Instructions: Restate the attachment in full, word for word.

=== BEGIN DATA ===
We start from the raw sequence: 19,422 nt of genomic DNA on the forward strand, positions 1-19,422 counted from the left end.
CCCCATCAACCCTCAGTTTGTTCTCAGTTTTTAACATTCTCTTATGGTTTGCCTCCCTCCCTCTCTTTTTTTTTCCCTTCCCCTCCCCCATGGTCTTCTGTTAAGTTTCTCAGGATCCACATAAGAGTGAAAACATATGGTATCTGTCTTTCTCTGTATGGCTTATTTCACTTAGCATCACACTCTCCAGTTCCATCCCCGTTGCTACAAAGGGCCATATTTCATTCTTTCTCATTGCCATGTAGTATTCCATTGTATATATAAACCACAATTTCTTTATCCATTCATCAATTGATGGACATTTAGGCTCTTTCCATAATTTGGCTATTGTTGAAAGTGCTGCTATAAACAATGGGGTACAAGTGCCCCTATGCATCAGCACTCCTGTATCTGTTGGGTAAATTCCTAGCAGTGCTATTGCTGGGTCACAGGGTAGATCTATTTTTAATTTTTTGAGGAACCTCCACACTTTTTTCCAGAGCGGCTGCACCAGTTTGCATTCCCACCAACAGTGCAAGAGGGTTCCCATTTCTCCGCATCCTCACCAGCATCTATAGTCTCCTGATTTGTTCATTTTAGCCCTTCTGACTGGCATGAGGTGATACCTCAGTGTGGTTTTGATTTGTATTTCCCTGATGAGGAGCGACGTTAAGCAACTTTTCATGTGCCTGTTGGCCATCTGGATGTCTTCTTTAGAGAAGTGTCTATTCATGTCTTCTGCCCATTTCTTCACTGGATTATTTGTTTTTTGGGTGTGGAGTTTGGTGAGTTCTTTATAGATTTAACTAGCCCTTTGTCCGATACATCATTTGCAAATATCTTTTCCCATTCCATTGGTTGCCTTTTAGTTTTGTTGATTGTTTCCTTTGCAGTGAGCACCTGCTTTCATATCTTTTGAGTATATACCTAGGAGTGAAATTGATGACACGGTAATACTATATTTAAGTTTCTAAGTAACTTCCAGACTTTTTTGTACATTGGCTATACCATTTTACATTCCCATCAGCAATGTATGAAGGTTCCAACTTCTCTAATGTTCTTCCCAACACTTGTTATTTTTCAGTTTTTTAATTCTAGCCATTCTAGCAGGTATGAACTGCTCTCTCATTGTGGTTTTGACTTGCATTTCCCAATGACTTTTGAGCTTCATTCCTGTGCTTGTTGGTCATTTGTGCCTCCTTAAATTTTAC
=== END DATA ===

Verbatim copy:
We start from the raw sequence: 19,422 nt of genomic DNA on the forward strand, positions 1-19,422 counted from the left end.
CCCCATCAACCCTCAGTTTGTTCTCAGTTTTTAACATTCTCTTATGGTTTGCCTCCCTCCCTCTCTTTTTTTTTCCCTTCCCCTCCCCCATGGTCTTCTGTTAAGTTTCTCAGGATCCACATAAGAGTGAAAACATATGGTATCTGTCTTTCTCTGTATGGCTTATTTCACTTAGCATCACACTCTCCAGTTCCATCCCCGTTGCTACAAAGGGCCATATTTCATTCTTTCTCATTGCCATGTAGTATTCCATTGTATATATAAACCACAATTTCTTTATCCATTCATCAATTGATGGACATTTAGGCTCTTTCCATAATTTGGCTATTGTTGAAAGTGCTGCTATAAACAATGGGGTACAAGTGCCCCTATGCATCAGCACTCCTGTATCTGTTGGGTAAATTCCTAGCAGTGCTATTGCTGGGTCACAGGGTAGATCTATTTTTAATTTTTTGAGGAACCTCCACACTTTTTTCCAGAGCGGCTGCACCAGTTTGCATTCCCACCAACAGTGCAAGAGGGTTCCCATTTCTCCGCATCCTCACCAGCATCTATAGTCTCCTGATTTGTTCATTTTAGCCCTTCTGACTGGCATGAGGTGATACCTCAGTGTGGTTTTGATTTGTATTTCCCTGATGAGGAGCGACGTTAAGCAACTTTTCATGTGCCTGTTGGCCATCTGGATGTCTTCTTTAGAGAAGTGTCTATTCATGTCTTCTGCCCATTTCTTCACTGGATTATTTGTTTTTTGGGTGTGGAGTTTGGTGAGTTCTTTATAGATTTAACTAGCCCTTTGTCCGATACATCATTTGCAAATATCTTTTCCCATTCCATTGGTTGCCTTTTAGTTTTGTTGATTGTTTCCTTTGCAGTGAGCACCTGCTTTCATATCTTTTGAGTATATACCTAGGAGTGAAATTGATGACACGGTAATACTATATTTAAGTTTCTAAGTAACTTCCAGACTTTTTTGTACATTGGCTATACCATTTTACATTCCCATCAGCAATGTATGAAGGTTCCAACTTCTCTAATGTTCTTCCCAACACTTGTTATTTTTCAGTTTTTTAATTCTAGCCATTCTAGCAGGTATGAACTGCTCTCTCATTGTGGTTTTGACTTGCATTTCCCAATGACTTTTGAGCTTCATTCCTGTGCTTGTTGGTCATTTGTGCCTCCTTAAATTTTAC